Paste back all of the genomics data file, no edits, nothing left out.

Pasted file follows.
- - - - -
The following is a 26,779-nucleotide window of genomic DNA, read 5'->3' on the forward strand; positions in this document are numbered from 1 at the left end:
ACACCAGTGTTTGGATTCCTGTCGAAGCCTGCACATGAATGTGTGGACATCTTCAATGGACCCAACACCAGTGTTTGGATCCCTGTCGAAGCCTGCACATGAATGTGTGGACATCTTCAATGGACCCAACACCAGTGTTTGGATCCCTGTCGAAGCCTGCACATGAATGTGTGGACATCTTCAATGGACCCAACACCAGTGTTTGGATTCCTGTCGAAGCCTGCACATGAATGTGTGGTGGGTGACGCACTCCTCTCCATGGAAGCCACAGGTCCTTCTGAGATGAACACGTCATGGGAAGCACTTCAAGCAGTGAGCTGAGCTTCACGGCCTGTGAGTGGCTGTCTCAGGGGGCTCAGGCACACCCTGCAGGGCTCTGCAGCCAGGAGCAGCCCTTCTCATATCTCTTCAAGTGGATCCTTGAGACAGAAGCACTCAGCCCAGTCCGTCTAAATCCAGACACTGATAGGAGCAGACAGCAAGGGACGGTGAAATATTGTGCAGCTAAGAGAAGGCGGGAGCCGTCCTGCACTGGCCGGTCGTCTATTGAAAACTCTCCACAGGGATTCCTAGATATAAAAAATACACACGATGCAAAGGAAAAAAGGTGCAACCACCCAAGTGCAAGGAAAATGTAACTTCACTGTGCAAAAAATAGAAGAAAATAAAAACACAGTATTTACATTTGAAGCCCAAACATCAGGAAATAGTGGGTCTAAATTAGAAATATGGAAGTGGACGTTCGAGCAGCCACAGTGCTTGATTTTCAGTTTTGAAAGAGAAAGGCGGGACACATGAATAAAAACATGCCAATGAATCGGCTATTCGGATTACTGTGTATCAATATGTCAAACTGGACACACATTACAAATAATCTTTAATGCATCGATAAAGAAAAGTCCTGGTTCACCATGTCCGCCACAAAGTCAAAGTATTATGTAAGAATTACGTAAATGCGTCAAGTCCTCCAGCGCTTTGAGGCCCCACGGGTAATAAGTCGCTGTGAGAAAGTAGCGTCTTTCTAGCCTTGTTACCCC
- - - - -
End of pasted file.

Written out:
The following is a 26,779-nucleotide window of genomic DNA, read 5'->3' on the forward strand; positions in this document are numbered from 1 at the left end:
ACACCAGTGTTTGGATTCCTGTCGAAGCCTGCACATGAATGTGTGGACATCTTCAATGGACCCAACACCAGTGTTTGGATCCCTGTCGAAGCCTGCACATGAATGTGTGGACATCTTCAATGGACCCAACACCAGTGTTTGGATCCCTGTCGAAGCCTGCACATGAATGTGTGGACATCTTCAATGGACCCAACACCAGTGTTTGGATTCCTGTCGAAGCCTGCACATGAATGTGTGGTGGGTGACGCACTCCTCTCCATGGAAGCCACAGGTCCTTCTGAGATGAACACGTCATGGGAAGCACTTCAAGCAGTGAGCTGAGCTTCACGGCCTGTGAGTGGCTGTCTCAGGGGGCTCAGGCACACCCTGCAGGGCTCTGCAGCCAGGAGCAGCCCTTCTCATATCTCTTCAAGTGGATCCTTGAGACAGAAGCACTCAGCCCAGTCCGTCTAAATCCAGACACTGATAGGAGCAGACAGCAAGGGACGGTGAAATATTGTGCAGCTAAGAGAAGGCGGGAGCCGTCCTGCACTGGCCGGTCGTCTATTGAAAACTCTCCACAGGGATTCCTAGATATAAAAAATACACACGATGCAAAGGAAAAAAGGTGCAACCACCCAAGTGCAAGGAAAATGTAACTTCACTGTGCAAAAAATAGAAGAAAATAAAAACACAGTATTTACATTTGAAGCCCAAACATCAGGAAATAGTGGGTCTAAATTAGAAATATGGAAGTGGACGTTCGAGCAGCCACAGTGCTTGATTTTCAGTTTTGAAAGAGAAAGGCGGGACACATGAATAAAAACATGCCAATGAATCGGCTATTCGGATTACTGTGTATCAATATGTCAAACTGGACACACATTACAAATAATCTTTAATGCATCGATAAAGAAAAGTCCTGGTTCACCATGTCCGCCACAAAGTCAAAGTATTATGTAAGAATTACGTAAATGCGTCAAGTCCTCCAGCGCTTTGAGGCCCCACGGGTAATAAGTCGCTGTGAGAAAGTAGCGTCTTTCTAGCCTTGTTACCCC